Author National Institute on Drug Abuse

Severe mental illness tied to higher rates of substance use

People with severe mental illness such as schizophrenia or bipolar disorder have a higher risk for substance use, especially cigarette smoking, and protective factors usually associated with lower rates of substance use do not exist in severe mental illness, according to a new study funded by the National Institute on Drug Abuse (NIDA), part of the National Institutes of Health.

Scientists show how gene variant linked to ADHD could operate

A study using mice provides insight into how a specific receptor subtype in the brain could play a role in increasing a person’s risk for attention-deficit hyperactivity disorder (ADHD). The research, conducted by the Intramural Research Program (IRP) at the National Institute on Drug Abuse (NIDA), part of the National Institutes of Health, could also help explain how stimulants work to treat symptoms of ADHD.

Analysis of opioid prescription practices finds areas of concern

An analysis of national prescribing patterns shows that more than half of patients who received an opioid prescription in 2009 had filled another opioid prescription within the previous 30 days. This report also suggested potential opportunities for intervention aimed at reducing abuse of prescription opioids.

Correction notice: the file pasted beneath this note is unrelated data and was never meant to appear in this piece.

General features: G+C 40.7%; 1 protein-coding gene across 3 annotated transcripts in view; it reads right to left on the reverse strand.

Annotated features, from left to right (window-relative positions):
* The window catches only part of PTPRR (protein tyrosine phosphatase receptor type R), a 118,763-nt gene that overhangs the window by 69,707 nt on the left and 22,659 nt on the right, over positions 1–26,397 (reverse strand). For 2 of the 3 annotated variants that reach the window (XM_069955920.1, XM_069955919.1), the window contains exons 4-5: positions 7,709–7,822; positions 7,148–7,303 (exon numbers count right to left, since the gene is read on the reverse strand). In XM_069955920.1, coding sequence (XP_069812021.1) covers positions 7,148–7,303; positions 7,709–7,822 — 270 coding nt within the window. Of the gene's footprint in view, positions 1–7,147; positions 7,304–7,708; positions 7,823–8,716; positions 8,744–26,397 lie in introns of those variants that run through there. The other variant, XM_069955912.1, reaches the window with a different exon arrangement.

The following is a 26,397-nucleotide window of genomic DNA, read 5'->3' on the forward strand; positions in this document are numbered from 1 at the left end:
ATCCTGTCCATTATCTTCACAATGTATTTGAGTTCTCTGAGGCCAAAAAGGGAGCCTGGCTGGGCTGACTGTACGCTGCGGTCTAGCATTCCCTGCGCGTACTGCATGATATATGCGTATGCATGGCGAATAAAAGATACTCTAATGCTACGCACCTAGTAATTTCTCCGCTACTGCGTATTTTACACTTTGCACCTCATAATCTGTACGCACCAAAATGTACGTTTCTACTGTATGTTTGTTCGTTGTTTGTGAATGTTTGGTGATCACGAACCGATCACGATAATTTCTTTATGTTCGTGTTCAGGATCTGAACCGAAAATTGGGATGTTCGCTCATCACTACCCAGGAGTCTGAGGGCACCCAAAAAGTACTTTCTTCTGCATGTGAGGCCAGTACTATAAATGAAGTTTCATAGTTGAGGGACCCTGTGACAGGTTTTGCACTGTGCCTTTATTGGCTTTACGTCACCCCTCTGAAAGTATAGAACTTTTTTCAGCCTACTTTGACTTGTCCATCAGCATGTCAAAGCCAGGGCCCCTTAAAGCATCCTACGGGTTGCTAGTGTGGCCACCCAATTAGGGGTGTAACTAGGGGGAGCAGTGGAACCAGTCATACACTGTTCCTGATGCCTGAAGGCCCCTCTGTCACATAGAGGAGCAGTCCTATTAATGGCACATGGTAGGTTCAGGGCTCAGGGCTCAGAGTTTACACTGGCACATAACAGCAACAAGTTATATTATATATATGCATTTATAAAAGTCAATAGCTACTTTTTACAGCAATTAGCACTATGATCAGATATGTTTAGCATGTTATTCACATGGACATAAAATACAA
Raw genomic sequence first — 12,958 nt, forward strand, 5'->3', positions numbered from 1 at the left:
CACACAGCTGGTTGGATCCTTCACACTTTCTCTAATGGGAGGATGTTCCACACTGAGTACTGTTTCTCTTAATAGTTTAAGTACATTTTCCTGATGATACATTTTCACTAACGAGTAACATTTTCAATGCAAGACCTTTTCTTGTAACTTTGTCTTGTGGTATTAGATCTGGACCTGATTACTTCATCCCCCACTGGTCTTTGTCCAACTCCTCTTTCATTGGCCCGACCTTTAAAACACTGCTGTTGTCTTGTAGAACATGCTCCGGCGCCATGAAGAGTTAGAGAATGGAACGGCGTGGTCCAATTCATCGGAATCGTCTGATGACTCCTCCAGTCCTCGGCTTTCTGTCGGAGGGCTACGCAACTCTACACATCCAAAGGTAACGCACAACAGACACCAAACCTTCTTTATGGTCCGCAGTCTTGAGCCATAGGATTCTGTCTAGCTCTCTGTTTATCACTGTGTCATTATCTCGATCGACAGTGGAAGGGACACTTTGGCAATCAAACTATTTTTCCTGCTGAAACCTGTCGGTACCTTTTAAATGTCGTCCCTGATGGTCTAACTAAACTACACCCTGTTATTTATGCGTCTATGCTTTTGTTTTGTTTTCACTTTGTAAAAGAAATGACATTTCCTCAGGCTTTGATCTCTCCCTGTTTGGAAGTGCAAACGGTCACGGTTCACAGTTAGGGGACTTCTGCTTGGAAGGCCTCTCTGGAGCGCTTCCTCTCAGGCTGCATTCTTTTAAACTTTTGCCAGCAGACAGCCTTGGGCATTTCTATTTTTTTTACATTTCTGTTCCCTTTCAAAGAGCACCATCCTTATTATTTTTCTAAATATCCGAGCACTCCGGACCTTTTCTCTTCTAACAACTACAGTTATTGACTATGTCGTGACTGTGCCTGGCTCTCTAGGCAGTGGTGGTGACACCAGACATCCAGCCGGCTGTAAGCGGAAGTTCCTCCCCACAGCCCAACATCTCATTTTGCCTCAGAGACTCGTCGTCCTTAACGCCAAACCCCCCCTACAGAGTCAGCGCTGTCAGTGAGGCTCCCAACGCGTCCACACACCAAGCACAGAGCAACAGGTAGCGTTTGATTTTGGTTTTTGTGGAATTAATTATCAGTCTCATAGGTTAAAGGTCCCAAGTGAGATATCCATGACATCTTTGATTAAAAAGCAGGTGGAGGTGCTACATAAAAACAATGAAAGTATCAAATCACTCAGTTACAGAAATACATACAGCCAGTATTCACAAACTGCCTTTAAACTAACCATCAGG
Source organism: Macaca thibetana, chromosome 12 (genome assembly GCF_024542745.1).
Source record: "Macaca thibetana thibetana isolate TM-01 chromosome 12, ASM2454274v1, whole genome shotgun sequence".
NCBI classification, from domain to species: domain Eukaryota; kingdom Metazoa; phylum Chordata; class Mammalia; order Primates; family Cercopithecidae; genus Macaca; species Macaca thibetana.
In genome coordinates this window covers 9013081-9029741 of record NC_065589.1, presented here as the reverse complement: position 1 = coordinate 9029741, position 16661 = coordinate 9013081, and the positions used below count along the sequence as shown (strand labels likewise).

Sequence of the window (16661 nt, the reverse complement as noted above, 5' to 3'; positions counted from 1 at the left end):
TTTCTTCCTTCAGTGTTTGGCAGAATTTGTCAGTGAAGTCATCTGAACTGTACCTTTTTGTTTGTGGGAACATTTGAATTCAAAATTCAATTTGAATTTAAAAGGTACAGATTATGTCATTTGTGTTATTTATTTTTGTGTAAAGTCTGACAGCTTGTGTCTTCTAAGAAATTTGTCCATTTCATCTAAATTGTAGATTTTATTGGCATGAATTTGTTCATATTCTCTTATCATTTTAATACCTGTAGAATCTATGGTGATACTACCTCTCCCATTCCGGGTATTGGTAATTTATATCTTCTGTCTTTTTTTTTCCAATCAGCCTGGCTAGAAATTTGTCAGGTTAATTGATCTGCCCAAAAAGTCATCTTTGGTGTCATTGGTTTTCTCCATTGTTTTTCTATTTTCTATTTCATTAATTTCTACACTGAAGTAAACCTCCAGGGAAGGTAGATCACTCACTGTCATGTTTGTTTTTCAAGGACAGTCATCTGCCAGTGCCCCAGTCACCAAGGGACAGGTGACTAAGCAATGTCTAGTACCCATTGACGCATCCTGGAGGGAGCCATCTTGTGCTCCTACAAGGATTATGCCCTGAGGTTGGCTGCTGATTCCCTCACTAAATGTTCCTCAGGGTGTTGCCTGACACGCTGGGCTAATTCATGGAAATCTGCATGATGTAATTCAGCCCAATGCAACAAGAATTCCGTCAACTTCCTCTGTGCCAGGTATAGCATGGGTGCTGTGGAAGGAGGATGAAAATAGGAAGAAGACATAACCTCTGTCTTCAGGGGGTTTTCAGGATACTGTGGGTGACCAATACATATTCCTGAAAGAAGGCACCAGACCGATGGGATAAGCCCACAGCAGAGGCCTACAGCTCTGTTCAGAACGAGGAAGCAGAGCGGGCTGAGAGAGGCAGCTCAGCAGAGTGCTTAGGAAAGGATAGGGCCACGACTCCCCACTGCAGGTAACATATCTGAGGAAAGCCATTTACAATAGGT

Teen marijuana use increases, especially among eighth-graders

Fueled by increases in marijuana use, the rate of eighth-graders saying they have used an illicit drug in the past year jumped to 16 percent, up from last year’s 14.5 percent, with daily marijuana use up in all grades surveyed, according to the 2010 Monitoring the Future Survey (MTF).

Brain Areas Involved in Nicotine Withdrawal Identified

Nicotine withdrawal is a major reason why smokers have trouble quitting. While it is well-known that nicotine exerts its rewarding effects by attaching to nicotine receptors in the brain, the mechanisms underlying nicotine withdrawal remain poorly understood.

Common Mechanisms of Drug Abuse and Obesity

Some of the same brain mechanisms that fuel drug addiction in humans accompany the emergence of compulsive eating behaviors and the development of obesity in animals, according to research funded by the National Institute on Drug Abuse (NIDA), a component of the National Institutes of Health.

Cocaine Vaccine Shows Promise for Treating Addiction

Immunization with an experimental anti-cocaine vaccine resulted in a substantial reduction in cocaine use in 38 percent of vaccinated patients in a clinical trial supported by the National Institute on Drug Abuse (NIDA), a component of the National Institutes of Health. The study, published in the October issue of Archives of General Psychiatry, is the first successful, placebo-controlled demonstration of a vaccine against an illicit drug of abuse.